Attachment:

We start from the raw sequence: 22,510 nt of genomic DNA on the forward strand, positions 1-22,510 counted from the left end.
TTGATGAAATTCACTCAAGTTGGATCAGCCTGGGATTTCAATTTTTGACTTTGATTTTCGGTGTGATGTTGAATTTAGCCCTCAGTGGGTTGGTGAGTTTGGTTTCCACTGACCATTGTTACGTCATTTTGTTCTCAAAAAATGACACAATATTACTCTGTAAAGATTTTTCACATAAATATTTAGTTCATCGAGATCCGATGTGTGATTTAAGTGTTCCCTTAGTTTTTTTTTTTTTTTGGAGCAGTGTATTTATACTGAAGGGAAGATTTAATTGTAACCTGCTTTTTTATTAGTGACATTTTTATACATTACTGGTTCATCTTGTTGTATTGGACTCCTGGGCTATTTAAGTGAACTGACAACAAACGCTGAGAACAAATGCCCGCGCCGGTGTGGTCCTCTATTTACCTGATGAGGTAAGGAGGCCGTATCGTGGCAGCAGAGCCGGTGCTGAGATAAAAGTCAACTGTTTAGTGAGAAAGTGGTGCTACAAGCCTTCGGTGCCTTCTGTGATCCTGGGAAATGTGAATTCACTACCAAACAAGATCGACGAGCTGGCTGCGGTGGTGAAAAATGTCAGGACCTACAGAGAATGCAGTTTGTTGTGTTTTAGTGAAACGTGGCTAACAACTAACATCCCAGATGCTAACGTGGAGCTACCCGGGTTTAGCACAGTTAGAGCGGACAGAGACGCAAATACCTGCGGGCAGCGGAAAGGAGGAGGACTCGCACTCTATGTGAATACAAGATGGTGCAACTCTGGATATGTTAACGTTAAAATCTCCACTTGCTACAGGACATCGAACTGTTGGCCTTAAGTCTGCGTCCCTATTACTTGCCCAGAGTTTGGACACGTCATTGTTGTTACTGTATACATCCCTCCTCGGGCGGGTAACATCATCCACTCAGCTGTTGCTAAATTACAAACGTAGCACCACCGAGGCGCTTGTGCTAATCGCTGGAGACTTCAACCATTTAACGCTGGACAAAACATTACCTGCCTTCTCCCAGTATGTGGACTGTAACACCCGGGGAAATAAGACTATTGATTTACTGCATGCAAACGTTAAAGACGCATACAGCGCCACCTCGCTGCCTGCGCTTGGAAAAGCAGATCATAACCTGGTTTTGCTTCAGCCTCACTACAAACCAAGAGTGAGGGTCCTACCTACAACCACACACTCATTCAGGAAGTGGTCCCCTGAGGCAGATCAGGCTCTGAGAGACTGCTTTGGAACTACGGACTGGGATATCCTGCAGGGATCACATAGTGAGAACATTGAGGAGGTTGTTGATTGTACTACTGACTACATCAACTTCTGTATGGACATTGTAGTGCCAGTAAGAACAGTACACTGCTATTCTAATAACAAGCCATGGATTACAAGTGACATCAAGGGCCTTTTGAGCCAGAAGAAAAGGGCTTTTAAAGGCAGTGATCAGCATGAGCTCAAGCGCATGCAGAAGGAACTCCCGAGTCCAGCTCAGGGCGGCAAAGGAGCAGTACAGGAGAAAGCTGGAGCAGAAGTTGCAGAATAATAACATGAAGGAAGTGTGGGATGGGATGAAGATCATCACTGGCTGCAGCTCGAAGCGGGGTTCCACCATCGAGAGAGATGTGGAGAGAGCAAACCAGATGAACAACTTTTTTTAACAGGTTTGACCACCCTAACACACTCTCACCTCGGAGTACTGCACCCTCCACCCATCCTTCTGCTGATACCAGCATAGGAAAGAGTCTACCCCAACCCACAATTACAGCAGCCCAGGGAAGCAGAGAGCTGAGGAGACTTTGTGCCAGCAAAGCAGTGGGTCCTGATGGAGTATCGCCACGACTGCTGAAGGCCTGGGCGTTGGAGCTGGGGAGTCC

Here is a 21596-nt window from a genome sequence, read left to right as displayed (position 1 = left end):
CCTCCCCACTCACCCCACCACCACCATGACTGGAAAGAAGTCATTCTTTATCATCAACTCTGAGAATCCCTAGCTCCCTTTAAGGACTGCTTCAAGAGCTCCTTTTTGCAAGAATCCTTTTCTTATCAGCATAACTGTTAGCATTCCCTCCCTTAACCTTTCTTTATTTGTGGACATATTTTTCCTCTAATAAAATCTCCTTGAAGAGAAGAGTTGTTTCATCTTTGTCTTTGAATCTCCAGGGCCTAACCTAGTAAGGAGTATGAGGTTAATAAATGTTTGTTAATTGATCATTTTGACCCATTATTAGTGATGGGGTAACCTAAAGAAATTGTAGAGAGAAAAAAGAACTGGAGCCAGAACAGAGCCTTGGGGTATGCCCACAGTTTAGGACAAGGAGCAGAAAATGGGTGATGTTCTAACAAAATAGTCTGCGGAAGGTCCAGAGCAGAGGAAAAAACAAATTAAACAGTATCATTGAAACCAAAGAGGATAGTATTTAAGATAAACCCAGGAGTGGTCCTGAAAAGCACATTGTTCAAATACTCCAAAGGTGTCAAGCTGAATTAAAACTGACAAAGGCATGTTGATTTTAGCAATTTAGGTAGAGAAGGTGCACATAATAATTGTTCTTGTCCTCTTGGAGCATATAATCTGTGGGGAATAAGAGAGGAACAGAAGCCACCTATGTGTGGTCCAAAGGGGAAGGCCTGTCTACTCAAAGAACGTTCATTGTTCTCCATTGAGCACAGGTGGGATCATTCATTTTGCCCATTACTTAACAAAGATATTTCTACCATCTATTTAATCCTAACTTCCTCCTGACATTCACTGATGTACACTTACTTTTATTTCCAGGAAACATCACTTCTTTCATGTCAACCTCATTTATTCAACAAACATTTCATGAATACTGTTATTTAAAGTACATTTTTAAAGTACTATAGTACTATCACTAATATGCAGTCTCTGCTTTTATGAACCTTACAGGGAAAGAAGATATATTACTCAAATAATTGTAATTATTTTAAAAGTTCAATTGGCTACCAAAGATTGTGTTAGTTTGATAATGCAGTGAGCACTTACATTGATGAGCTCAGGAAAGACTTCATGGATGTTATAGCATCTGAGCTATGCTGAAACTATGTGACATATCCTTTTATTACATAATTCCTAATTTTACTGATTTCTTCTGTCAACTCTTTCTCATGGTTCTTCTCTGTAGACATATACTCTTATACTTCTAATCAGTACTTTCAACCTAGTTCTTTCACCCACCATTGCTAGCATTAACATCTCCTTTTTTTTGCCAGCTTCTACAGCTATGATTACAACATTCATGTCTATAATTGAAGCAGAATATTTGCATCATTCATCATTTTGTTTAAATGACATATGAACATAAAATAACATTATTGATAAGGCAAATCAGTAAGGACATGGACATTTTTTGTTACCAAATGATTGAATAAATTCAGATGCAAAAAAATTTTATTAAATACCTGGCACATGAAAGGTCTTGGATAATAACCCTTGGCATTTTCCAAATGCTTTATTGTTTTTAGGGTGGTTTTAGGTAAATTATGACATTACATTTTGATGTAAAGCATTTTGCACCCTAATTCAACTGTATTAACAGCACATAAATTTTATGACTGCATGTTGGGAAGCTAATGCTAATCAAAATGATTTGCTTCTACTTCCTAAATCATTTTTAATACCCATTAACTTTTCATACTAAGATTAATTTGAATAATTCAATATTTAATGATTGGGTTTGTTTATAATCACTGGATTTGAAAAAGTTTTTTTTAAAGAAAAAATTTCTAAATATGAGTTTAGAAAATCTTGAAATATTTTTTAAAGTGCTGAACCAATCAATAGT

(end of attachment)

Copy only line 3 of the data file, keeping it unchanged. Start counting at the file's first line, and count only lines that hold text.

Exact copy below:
Here is a 21596-nt window from a genome sequence, read left to right as displayed (position 1 = left end):